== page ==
My maternal grandfather spoke Scottish Gaelic; it was his first and his preferred language. He’d sit on his sunporch with a few friends (including my paternal grandfather) and construct Gaelic words for modern devices that weren’t in Gaelic dictionaries. And he maintained that Gaelic was the language spoken in the Garden of Eden.
I’ve always wished that I could could speak it. Gaelic could be a bridge not only to the past but to a culture I know little about. The reality for me, though, is that I don’t have that bridge and am not likely to work at constructing it. The few phrases I can muster, the little I can comprehend, are like pieces of board that get me across a few gaps.
Yes, I could take online courses, or turn to groups like An Comunn Gàidhealach Ameireaganach (the Gaelic Society of America), where I found a lively discussion about teaching Gaelic on LiveMocha.
The fact is, though, that I don’t have time or energy to get to a level of Gaelic proficiency that would satisfy me. “Speaking Gaelic,” for me, is shorthand for a warren of skills. I’m pretty good at English; I’ve got some ability in French. If I were to start another language, I’d want to be able to read it, at least at newspaper level, and to hold conversations in it like conversations I’d want to have in English. I’m much likelier to try that for Spanish–though the idea of Chinese intrigues me.
All of which has to do with individual goals and definitions of “learning a language.” One person might be happy simply to read, and have no concern about speaking. As Henry Beard noted, nulli adsunt Romanorum qui locutionem tuam corrigant (there aren’t any Romans around to correct your pronunciation).
At first glance, the goal of “learning a language” seems obvious–but when you poke a bit, you uncover all kinds of reasons, from getting into grad school to picking up romantic partners. And, of course, languages are messy.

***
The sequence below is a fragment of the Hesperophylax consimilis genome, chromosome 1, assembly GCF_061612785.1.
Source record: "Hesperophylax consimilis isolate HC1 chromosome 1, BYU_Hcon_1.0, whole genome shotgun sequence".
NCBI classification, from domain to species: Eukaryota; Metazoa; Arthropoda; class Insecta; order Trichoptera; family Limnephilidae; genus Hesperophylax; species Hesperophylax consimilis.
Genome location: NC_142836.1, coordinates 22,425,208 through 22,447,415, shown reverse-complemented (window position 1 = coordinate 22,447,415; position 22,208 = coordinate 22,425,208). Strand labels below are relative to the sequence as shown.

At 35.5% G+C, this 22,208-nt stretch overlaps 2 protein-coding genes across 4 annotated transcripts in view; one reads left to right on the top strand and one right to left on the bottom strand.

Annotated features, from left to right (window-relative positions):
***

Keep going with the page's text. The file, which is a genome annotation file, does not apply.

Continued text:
One reason for that mess, says Arika Okrent, is that nobody invented human languages. They weren’t designed (much to the dismay of the Language Police). As she asks, “Who invented French?”
A linguist, Okrent recently published the strangely fascinating In the Land of Invented Languages. She’s studied a daunting number of languages deliberated created, of which Esperanto and Klingon are perhaps the most widely know… or spoken.
I think of learning as that which you’ve stored, retrieved, and then applied to some situation. You recognize a spot on the map as France. You’ve noticed that the slogans on the Olympic ice (with glowing hearts / des plus brillants exploits) aren’t the same idea at all. You’ve said something spontaneously and correctly in another language.
Okrent notes that Esperantists “are motivated by the goal of fostering peace by bridging language barriers.” For them, Esperanto is a means to an end. They enjoy their language (they even have rock songs in it), but they’re confused by the complete lack of purpose for Klingon.
In part, she suggests, that’s because the goal of the Klingon speakers is so different from that of the Esperantists.
Klington is a type of puzzle that appeals to a type of person. It is difficult, but not impossible, formed from the stuff of real language, just strange enough, just believable enough, small enough that you can know every word, the entire canon, but flexible enough to lend itself to the challenge of translation…
What are Klingon speakers doing? They are engaging in intellectually stimulating language play. They are enjoying themselves. They are doing language for language’s sake, art for art’s sake, and like all committed artists, they will do their thing, critics be damned.
CC-licensed bridge image adapted from a photo by Unwrite These Pages / Jared Winkel.